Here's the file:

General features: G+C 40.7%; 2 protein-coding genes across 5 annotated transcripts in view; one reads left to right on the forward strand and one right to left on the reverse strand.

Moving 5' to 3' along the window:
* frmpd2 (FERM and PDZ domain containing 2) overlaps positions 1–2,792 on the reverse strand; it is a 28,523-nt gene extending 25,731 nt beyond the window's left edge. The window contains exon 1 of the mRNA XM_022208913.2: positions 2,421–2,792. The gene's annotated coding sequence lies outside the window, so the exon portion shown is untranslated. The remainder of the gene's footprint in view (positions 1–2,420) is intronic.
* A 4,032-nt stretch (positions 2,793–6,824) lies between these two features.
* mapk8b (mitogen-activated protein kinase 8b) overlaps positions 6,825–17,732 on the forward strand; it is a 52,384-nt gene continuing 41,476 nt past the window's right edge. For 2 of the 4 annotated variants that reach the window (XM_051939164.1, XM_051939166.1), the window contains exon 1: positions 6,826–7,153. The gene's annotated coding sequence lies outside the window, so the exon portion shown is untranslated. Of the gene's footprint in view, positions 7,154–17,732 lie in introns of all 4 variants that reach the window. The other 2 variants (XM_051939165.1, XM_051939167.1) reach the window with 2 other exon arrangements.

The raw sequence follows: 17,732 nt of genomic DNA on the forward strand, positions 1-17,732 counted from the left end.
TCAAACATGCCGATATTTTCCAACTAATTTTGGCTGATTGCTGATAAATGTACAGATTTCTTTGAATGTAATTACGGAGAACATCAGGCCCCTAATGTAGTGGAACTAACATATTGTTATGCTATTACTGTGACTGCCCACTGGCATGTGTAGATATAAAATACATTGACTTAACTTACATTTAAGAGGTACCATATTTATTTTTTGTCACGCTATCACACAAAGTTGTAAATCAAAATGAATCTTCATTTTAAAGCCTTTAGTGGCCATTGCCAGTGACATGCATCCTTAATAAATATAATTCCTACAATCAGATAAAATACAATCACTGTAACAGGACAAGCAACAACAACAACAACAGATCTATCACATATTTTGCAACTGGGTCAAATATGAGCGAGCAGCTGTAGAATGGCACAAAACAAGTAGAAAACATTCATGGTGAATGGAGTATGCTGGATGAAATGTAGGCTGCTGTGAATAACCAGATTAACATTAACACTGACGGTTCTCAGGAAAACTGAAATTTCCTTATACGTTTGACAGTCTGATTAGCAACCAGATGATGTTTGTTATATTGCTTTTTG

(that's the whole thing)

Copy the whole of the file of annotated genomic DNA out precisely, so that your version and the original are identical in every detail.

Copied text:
General features: G+C 40.7%; 2 protein-coding genes across 5 annotated transcripts in view; one reads left to right on the forward strand and one right to left on the reverse strand.

Moving 5' to 3' along the window:
* frmpd2 (FERM and PDZ domain containing 2) overlaps positions 1–2,792 on the reverse strand; it is a 28,523-nt gene extending 25,731 nt beyond the window's left edge. The window contains exon 1 of the mRNA XM_022208913.2: positions 2,421–2,792. The gene's annotated coding sequence lies outside the window, so the exon portion shown is untranslated. The remainder of the gene's footprint in view (positions 1–2,420) is intronic.
* A 4,032-nt stretch (positions 2,793–6,824) lies between these two features.
* mapk8b (mitogen-activated protein kinase 8b) overlaps positions 6,825–17,732 on the forward strand; it is a 52,384-nt gene continuing 41,476 nt past the window's right edge. For 2 of the 4 annotated variants that reach the window (XM_051939164.1, XM_051939166.1), the window contains exon 1: positions 6,826–7,153. The gene's annotated coding sequence lies outside the window, so the exon portion shown is untranslated. Of the gene's footprint in view, positions 7,154–17,732 lie in introns of all 4 variants that reach the window. The other 2 variants (XM_051939165.1, XM_051939167.1) reach the window with 2 other exon arrangements.

The raw sequence follows: 17,732 nt of genomic DNA on the forward strand, positions 1-17,732 counted from the left end.
TCAAACATGCCGATATTTTCCAACTAATTTTGGCTGATTGCTGATAAATGTACAGATTTCTTTGAATGTAATTACGGAGAACATCAGGCCCCTAATGTAGTGGAACTAACATATTGTTATGCTATTACTGTGACTGCCCACTGGCATGTGTAGATATAAAATACATTGACTTAACTTACATTTAAGAGGTACCATATTTATTTTTTGTCACGCTATCACACAAAGTTGTAAATCAAAATGAATCTTCATTTTAAAGCCTTTAGTGGCCATTGCCAGTGACATGCATCCTTAATAAATATAATTCCTACAATCAGATAAAATACAATCACTGTAACAGGACAAGCAACAACAACAACAACAGATCTATCACATATTTTGCAACTGGGTCAAATATGAGCGAGCAGCTGTAGAATGGCACAAAACAAGTAGAAAACATTCATGGTGAATGGAGTATGCTGGATGAAATGTAGGCTGCTGTGAATAACCAGATTAACATTAACACTGACGGTTCTCAGGAAAACTGAAATTTCCTTATACGTTTGACAGTCTGATTAGCAACCAGATGATGTTTGTTATATTGCTTTTTG